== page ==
A Little Bit About Tripods #
Most telescopes will come with some type of tripod, also called a mount. The easiest and most basic type of tripod is called altitude-azimuth (or alt-az for short). You can push it up and down, and left and right to manually target an object, and it is relatively lightweight and portable. An equatorial mount works in a similar way, but has two axes which you can align to more accurately follow the path of the sky’s rotation. These mounts often require heavy counterweights for balance, and can be a bit daunting to use properly. No batteries or other power source is required for either of these type of tripods.
Computerized “Go-To” vs. Manual Object Location
A go-to mount is a computerized tripod/mount that contains an object database and GPS. With proper set up, a telescope on this type of mount can locate thousands of celestial objects at the push of a button. The benefit of this is that you’ll probably get to see more objects in a given amount of time since you’ll be spending less of it hunting around the sky manually. This system will also “track” the movement of the sky so that an object can remain centered in your eyepiece without the constant manual correction needed as when using an alt-azimuth style tripod. But you will need batteries or some type of power supply, and it will require some patience as you learn to align the telescope at the beginning of each observing session. Many popular, name brand go-to telescopes are reflectors. Note, you probably won’t learn as much about the positions of stars and constellations since the computer is doing the work for you.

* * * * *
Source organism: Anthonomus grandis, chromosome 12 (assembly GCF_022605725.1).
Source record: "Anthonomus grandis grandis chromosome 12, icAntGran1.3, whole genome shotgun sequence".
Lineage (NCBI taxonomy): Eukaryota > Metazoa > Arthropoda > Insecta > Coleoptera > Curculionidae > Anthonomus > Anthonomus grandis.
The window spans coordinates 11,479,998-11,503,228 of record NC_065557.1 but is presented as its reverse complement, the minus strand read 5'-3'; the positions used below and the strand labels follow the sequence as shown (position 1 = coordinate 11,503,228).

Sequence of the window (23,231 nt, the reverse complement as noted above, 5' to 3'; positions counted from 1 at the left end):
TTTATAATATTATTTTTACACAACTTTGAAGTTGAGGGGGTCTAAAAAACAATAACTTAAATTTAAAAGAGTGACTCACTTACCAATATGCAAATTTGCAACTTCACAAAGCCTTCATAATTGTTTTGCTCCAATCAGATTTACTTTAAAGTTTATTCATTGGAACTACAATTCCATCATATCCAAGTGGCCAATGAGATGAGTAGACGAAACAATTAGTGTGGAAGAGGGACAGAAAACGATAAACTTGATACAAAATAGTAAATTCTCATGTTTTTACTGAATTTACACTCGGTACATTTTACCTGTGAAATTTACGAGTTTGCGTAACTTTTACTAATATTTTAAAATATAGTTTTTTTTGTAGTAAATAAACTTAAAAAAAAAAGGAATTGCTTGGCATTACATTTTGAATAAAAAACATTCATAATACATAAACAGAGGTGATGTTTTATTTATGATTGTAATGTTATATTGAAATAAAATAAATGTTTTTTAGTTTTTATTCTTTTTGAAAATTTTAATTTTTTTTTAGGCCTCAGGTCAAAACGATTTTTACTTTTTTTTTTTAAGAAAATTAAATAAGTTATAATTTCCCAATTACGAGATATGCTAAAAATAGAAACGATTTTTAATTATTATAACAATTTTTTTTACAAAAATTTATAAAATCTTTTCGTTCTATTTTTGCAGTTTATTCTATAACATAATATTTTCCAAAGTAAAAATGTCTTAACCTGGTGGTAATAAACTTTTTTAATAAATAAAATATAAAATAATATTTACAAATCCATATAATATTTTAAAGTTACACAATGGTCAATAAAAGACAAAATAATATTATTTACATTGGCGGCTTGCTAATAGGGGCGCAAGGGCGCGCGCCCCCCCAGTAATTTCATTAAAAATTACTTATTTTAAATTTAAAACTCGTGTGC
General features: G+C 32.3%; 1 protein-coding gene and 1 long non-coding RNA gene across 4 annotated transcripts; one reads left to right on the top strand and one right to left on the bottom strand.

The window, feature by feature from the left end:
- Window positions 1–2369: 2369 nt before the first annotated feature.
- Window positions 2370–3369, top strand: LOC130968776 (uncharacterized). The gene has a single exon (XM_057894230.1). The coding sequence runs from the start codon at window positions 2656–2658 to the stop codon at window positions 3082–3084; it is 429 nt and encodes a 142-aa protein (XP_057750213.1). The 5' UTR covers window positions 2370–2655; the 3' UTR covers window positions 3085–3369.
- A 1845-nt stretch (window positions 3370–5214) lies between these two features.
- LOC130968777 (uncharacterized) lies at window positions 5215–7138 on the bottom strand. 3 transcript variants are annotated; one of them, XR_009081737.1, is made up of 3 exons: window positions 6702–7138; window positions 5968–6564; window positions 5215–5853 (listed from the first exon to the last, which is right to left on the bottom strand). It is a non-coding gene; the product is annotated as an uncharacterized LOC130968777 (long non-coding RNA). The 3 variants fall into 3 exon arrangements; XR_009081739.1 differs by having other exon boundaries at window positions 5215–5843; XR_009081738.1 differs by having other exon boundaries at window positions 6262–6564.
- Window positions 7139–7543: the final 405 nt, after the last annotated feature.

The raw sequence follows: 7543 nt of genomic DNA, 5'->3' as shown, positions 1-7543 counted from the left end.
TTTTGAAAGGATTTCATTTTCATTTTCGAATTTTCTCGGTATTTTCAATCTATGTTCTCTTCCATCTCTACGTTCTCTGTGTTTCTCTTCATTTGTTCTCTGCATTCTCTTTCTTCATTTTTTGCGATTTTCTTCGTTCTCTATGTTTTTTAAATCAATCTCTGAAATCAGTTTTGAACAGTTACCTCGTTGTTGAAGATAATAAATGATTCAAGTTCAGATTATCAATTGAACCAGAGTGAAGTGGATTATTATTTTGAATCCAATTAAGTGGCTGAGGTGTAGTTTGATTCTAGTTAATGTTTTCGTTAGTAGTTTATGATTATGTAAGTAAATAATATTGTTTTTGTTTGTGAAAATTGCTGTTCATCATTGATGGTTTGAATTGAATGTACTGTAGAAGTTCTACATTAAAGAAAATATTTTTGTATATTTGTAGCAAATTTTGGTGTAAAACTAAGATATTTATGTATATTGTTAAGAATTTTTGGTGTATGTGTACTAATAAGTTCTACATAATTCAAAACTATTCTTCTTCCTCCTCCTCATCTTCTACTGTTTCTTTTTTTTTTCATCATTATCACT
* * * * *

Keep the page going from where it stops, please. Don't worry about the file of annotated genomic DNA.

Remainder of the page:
In addition, what you gain with technology, you might sacrifice in quality. We tend to see more plastic parts on the small, affordable go-to telescopes, but you can always spend more for a larger one of better quality.
What about Magnification? #
Don’t be too concerned with how much magnification you can get. This is not a property of just the telescope alone, but more which eyepiece you couple with it. Most telescopes come with at least one eyepiece to start with. If you do want to know how much magnification you have, there is some very simple math you can do to find out.
Every telescope and eyepiece has something called the “focal length”. It may sound a little technical but really it’s an easy concept. The focal length of the telescope is just the length (in millimeters) from the front lens (where light hits the telescope) to the point where the light comes to a focus, in most cases at the back end of the telescope. If your telescope has a focal length of 900mm, and your eyepiece has a focal length of 25mm, simply divide 900 x 25 and that will give you your magnification of 36x.
Be wary of any brand that promises high magnification in the 300-400x power range. That is simply a bogus selling point, and rarely will you ever need to go above 200x magnification, if at all.
The highest practical magnification for any telescope is twice it’s diameter in millimeters, or 50 times its diameter in inches. For example, the highest magnification for a telescope with a diameter of 127mm will be 254 power: 27mm x 2 = 254. For a 5 inch telescope: 5 x 50 = 250 power.
If you would like to see the different types of telescopes in action, come out to the many free stargazing events the AAA holds each year. Details can be found here on our website. If you need a little help in the beginning on set up and use of your new telescope, feel free to reach out to the club. We have many veteran observers who will be happy to help you start your adventure with the stars.